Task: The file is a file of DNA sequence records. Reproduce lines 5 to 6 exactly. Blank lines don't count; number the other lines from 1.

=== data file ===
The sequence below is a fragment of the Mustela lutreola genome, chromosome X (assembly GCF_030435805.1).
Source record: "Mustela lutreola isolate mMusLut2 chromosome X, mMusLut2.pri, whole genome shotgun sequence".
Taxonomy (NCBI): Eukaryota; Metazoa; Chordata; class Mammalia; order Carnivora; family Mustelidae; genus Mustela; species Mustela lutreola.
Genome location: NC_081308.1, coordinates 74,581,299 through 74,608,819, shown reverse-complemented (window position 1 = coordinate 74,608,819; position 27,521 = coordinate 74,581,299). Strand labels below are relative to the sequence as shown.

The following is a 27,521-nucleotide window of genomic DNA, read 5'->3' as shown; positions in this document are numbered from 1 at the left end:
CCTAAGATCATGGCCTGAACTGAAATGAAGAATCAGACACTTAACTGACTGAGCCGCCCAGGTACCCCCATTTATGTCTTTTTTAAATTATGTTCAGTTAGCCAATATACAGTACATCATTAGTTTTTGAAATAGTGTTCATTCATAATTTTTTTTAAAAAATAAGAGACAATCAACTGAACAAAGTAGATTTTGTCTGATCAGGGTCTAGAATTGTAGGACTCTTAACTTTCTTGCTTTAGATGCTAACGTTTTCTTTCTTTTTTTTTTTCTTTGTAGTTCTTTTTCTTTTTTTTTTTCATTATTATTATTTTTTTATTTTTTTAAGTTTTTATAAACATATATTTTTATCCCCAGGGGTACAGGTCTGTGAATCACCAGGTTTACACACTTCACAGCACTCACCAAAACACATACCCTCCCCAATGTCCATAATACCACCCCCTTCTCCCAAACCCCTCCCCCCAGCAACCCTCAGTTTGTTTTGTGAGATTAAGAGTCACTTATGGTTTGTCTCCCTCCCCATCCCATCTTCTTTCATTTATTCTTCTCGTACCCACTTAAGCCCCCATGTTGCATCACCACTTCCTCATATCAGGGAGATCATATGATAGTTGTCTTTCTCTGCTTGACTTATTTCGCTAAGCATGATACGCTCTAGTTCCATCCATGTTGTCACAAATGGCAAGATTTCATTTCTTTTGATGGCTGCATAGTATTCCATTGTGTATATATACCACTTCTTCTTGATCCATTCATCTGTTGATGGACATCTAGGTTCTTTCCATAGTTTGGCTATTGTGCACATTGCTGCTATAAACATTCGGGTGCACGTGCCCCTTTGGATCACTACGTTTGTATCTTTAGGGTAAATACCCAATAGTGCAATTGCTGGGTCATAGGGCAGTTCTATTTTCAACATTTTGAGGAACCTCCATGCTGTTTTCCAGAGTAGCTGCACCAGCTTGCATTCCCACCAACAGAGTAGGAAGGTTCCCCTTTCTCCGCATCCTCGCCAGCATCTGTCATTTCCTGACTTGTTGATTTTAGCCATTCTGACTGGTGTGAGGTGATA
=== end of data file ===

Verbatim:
The following is a 27,521-nucleotide window of genomic DNA, read 5'->3' as shown; positions in this document are numbered from 1 at the left end:
CCTAAGATCATGGCCTGAACTGAAATGAAGAATCAGACACTTAACTGACTGAGCCGCCCAGGTACCCCCATTTATGTCTTTTTTAAATTATGTTCAGTTAGCCAATATACAGTACATCATTAGTTTTTGAAATAGTGTTCATTCATAATTTTTTTTAAAAAATAAGAGACAATCAACTGAACAAAGTAGATTTTGTCTGATCAGGGTCTAGAATTGTAGGACTCTTAACTTTCTTGCTTTAGATGCTAACGTTTTCTTTCTTTTTTTTTTTCTTTGTAGTTCTTTTTCTTTTTTTTTTTCATTATTATTATTTTTTTATTTTTTTAAGTTTTTATAAACATATATTTTTATCCCCAGGGGTACAGGTCTGTGAATCACCAGGTTTACACACTTCACAGCACTCACCAAAACACATACCCTCCCCAATGTCCATAATACCACCCCCTTCTCCCAAACCCCTCCCCCCAGCAACCCTCAGTTTGTTTTGTGAGATTAAGAGTCACTTATGGTTTGTCTCCCTCCCCATCCCATCTTCTTTCATTTATTCTTCTCGTACCCACTTAAGCCCCCATGTTGCATCACCACTTCCTCATATCAGGGAGATCATATGATAGTTGTCTTTCTCTGCTTGACTTATTTCGCTAAGCATGATACGCTCTAGTTCCATCCATGTTGTCACAAATGGCAAGATTTCATTTCTTTTGATGGCTGCATAGTATTCCATTGTGTATATATACCACTTCTTCTTGATCCATTCATCTGTTGATGGACATCTAGGTTCTTTCCATAGTTTGGCTATTGTGCACATTGCTGCTATAAACATTCGGGTGCACGTGCCCCTTTGGATCACTACGTTTGTATCTTTAGGGTAAATACCCAATAGTGCAATTGCTGGGTCATAGGGCAGTTCTATTTTCAACATTTTGAGGAACCTCCATGCTGTTTTCCAGAGTAGCTGCACCAGCTTGCATTCCCACCAACAGAGTAGGAAGGTTCCCCTTTCTCCGCATCCTCGCCAGCATCTGTCATTTCCTGACTTGTTGATTTTAGCCATTCTGACTGGTGTGAGGTGATA